The Most Compelling Science Charts of 2022

Words alone cannot capture all the wonder (or horror) of all the stories science had to tell this year. That’s where the graphics come in. Whether it’s visualizing the most important data emerging around the COVID pandemic, explaining some mind-blowing idea in quantum physics, or synthesizing the incredible journey of a parasite through three different hosts, american scientistThe graphic editors at have helped cover a lot of exciting topics this year. Here’s just a small sampling of our favourites.

Two years after COVID, mountains of data

In March we published a special problem about how COVID had changed the world since it was declared a global pandemic two years earlier. The graphics team was already well-versed in visualizing things like COVID infection or death rates, but measuring the broader, more nuanced effects of the pandemic required more research. We worked with three different researchers to collect the most detailed and accurate data we could find to help tell the story of how COVID had impacted everything from the economy to education and, of course, health in the US and abroad. all the world. This chart is just one piece of a broad exploration of the the uneven number of the pandemictold mainly through graphics.

Deviation in Google search intensity.
Credit: Jen Christiansen; Source: “COVID-19 Winners and Losers: Global Evidence from Google Search,” by Kibrom A. Abay at al. Policy Research Working Paper 9268, World Bank Group, Development Economics Development Research Group, June 2020

Omicron variant decoding

As we reflected on the havoc COVID had already wreaked, the virus that causes the disease continued to do its thing: mutate and spread. By early 2022, Omicron had become the dominant strain in the US, its seemingly limitless infectivity surpassing all previous variants. We use graphs to break down Omicron’s triple strategy: wore a costume (is shown on the graph), stabilized its spike protein and snuck into the “side door” of cells in our airways. Fortunately, it also lowered its defenses, making it less deadly than other variants.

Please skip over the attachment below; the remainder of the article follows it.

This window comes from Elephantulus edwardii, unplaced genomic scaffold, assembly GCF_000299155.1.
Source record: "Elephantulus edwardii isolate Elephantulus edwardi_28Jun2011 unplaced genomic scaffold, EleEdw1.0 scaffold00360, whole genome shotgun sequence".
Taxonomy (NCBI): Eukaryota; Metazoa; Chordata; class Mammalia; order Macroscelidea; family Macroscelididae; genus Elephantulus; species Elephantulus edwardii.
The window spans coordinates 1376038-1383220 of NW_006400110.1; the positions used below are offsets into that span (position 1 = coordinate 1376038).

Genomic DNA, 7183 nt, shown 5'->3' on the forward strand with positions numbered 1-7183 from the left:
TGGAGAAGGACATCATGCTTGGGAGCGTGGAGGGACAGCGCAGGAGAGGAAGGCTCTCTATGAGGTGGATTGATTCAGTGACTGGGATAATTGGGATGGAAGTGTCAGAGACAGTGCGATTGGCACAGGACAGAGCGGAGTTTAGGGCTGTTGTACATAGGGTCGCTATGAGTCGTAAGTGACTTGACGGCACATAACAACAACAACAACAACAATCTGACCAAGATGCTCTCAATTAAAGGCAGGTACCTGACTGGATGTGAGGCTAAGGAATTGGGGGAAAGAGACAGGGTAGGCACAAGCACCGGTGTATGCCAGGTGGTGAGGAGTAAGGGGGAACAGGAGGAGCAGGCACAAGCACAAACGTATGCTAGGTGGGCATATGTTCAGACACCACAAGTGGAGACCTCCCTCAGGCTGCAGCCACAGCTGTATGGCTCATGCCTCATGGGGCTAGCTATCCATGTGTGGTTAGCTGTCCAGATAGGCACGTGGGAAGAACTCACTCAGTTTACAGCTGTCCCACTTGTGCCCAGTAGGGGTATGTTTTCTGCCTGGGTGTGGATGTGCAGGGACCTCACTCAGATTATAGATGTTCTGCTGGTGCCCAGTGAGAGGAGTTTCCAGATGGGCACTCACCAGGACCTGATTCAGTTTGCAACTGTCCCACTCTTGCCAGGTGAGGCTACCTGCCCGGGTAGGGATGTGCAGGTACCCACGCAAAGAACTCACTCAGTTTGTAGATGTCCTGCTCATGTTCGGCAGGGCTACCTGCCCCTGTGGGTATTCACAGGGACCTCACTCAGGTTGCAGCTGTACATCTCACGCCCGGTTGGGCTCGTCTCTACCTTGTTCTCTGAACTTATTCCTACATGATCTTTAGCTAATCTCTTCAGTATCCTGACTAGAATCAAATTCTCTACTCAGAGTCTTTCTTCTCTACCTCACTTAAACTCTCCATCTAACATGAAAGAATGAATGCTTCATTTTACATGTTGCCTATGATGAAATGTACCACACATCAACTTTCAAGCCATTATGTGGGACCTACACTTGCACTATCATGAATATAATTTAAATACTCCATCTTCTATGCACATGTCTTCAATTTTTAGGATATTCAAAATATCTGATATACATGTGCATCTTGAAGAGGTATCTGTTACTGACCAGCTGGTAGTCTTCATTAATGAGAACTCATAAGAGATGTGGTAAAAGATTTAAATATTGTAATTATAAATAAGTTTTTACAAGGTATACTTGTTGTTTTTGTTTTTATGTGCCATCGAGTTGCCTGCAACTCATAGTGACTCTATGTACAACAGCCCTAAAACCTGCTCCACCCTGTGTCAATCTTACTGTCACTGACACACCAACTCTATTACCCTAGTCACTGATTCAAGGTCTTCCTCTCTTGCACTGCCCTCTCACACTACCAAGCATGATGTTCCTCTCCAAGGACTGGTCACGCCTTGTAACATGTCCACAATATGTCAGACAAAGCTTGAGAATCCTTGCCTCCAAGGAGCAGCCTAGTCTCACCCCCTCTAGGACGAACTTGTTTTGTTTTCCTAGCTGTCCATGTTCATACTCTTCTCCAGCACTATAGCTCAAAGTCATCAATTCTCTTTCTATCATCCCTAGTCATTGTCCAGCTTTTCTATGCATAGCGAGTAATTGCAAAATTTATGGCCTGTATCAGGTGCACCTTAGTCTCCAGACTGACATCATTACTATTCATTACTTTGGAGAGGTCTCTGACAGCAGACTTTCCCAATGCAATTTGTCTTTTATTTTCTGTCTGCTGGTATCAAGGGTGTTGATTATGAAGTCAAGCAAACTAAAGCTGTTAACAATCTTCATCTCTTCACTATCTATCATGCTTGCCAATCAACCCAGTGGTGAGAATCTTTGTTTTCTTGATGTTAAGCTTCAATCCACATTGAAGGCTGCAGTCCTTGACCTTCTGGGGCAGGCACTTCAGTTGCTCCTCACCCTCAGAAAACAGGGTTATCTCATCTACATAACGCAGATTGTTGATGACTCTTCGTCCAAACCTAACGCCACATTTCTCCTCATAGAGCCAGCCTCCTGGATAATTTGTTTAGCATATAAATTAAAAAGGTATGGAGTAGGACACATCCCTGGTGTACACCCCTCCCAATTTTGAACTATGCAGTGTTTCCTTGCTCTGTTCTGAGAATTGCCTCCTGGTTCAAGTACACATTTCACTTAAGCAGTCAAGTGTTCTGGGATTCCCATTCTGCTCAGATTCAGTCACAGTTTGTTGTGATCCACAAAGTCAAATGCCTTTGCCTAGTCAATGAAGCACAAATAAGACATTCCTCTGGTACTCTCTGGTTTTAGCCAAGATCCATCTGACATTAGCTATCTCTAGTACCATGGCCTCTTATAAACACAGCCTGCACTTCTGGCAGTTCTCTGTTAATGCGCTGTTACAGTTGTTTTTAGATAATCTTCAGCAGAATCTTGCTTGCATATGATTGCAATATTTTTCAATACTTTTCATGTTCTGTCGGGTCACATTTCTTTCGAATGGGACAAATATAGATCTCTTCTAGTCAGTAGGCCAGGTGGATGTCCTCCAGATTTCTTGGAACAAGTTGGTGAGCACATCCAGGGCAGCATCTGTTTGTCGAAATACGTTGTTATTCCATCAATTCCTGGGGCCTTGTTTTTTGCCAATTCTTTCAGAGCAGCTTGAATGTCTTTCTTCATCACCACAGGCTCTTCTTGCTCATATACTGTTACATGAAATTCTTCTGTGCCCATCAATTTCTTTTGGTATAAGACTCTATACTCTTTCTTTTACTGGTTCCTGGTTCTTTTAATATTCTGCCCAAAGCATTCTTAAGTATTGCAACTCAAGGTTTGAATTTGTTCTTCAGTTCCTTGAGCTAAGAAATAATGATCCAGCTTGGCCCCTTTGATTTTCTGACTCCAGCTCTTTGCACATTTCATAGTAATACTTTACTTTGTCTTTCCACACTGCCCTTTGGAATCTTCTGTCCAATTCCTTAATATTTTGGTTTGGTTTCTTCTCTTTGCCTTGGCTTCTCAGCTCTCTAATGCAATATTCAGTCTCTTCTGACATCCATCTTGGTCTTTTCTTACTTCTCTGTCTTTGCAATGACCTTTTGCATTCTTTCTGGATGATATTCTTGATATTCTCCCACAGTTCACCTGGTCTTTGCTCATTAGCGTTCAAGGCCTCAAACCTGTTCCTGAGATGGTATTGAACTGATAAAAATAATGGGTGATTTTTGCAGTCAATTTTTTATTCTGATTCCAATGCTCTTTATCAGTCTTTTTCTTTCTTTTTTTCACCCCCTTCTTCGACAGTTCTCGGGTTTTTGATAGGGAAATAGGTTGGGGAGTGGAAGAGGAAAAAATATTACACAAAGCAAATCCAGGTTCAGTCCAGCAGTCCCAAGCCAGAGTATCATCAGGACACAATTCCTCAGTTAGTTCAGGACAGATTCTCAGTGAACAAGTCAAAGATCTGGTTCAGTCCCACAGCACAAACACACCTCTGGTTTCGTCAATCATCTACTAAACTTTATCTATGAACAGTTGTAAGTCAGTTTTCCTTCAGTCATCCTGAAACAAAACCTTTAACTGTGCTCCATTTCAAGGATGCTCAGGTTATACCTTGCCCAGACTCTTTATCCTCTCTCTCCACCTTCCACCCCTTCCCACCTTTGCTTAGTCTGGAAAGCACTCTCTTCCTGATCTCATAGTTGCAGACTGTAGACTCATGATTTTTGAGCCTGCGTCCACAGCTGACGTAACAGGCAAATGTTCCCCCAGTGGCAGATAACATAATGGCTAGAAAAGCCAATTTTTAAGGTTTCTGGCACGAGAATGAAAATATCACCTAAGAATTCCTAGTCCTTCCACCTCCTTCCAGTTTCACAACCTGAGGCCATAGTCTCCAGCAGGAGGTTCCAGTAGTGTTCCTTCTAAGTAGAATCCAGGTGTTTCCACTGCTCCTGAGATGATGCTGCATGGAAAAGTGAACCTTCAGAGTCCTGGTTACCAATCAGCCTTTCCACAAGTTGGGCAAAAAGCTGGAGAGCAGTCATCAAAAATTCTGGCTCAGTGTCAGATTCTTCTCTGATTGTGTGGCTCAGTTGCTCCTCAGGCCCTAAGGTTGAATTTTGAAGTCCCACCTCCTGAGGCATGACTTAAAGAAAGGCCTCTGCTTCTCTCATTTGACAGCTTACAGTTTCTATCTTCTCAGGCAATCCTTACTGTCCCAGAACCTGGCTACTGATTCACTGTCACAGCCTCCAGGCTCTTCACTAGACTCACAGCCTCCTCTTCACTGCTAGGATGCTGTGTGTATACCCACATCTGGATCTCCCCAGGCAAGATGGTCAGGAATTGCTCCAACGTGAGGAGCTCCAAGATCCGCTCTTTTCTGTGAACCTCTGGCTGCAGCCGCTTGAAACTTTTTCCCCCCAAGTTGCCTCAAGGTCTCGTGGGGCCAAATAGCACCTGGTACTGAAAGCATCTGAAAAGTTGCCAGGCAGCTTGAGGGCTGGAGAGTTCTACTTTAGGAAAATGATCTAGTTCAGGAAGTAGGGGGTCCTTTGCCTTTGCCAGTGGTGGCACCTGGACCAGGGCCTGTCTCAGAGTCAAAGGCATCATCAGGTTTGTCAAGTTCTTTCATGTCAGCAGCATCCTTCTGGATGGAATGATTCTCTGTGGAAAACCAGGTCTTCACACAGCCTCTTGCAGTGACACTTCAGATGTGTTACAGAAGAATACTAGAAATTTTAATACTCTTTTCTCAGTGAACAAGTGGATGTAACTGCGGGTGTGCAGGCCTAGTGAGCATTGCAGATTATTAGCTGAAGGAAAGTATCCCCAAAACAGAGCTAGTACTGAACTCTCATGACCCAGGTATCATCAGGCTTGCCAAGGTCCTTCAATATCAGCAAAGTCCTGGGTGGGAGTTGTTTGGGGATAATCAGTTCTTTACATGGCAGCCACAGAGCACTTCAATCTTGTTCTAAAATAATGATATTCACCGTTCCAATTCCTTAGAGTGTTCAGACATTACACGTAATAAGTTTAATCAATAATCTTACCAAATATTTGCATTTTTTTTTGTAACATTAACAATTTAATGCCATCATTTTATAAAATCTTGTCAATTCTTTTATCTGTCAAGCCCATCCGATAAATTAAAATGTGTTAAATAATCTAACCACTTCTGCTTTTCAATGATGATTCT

Credit: Veronica Falconieri Hays

How Politics Impacts Health

A new investigation revealed that not only people in Republican-leaning US counties die at higher rates than those in Democratic areas, but the gap between the leading causes of death is constant and widening. Data on factors like COVID deaths and firearms helped tell the story of how political choices are hurting people in the most politically conservative pockets of the country.

Credit: Amanda Montañez; Source: “Political environment and death rates in the United States, 2001-19: population-based cross-sectional analysis,” by Haider J. Warraich et al., in bmj, vol. 377. Published online June 7, 2022

Getting hot (in a bad way)

The summer of 2022 was scorching, but the data indicates that it will end up being one of the best of the rest of our lives. american scientistAndrea Thompson’s resident climate expert offered a sober distillation of the science of extreme heat in a world increasingly affected by climate change. The charts in this story reveal how climate and weather trends led to some of the warmest months on record, as well as how future summers are projected to play out.

Changing summer temperatures in US cities.
Credit: Amanda Montañez; Source: Climate Central

Your Periodic Reminder That Parasite Life Cycles Are Insane

Need a break from all the bad news? Here’s a little graphic palate cleanser: we visualize the parasite life cycle solid schistocephalus, which requires ingestion by a copepod, a fish, and a bird, in that order, to survive and reproduce. You’ve never seen something so gross illustrated so beautifully.

Parasite life cycles.
Credit: Daisy Chung

New in Quantum Physics: Telepathy?

For those who like to keep their brains sharp by reading about the latest advances in quantum physics, here’s a mind-blowing achievement: A group of researchers in China conducted an experiment to prove something called quantum pseudotelepathy. Using the framework of a Mermin-Peres magic square, a game in which two players win by correctly guessing each other’s secret moves, this story uses graphics to help explain how players could theoretically employ the rules of quantum mechanics. to share information telepathically. (more or less), bypassing the usual limitations of the game (outlined in the graph).

Graphic of the Mermin-Peres magic square game.
Credit: Lucy Reading-Ikkanda

Deconstructing the spectacular images of the JWST

A American Scientist, we like to visualize many things, but what about visualizing What are things displayed? Yes, we do that too. Some of the most amazing photographs of 2022 come from the James Webb Space Telescope (JWST), which began taking snapshots of the cosmos in unprecedented detail earlier this year. But how, exactly, is the data encoded by this magnificent instrument translated into the beautiful, twinkling images we’ve been drooling over since July? East graphics-focused story reveals the science behind the images, from the four instruments that make up the telescope to the techniques scientists on Earth use to distill the data for the consumption of our human eyes.

JWST Image Chart.
Credit: Jen Christiansen (graphic); Production team from NASA, ESA, CSA, STScI and Webb ERO (image source)

Leave a Reply

Your email address will not be published. Required fields are marked *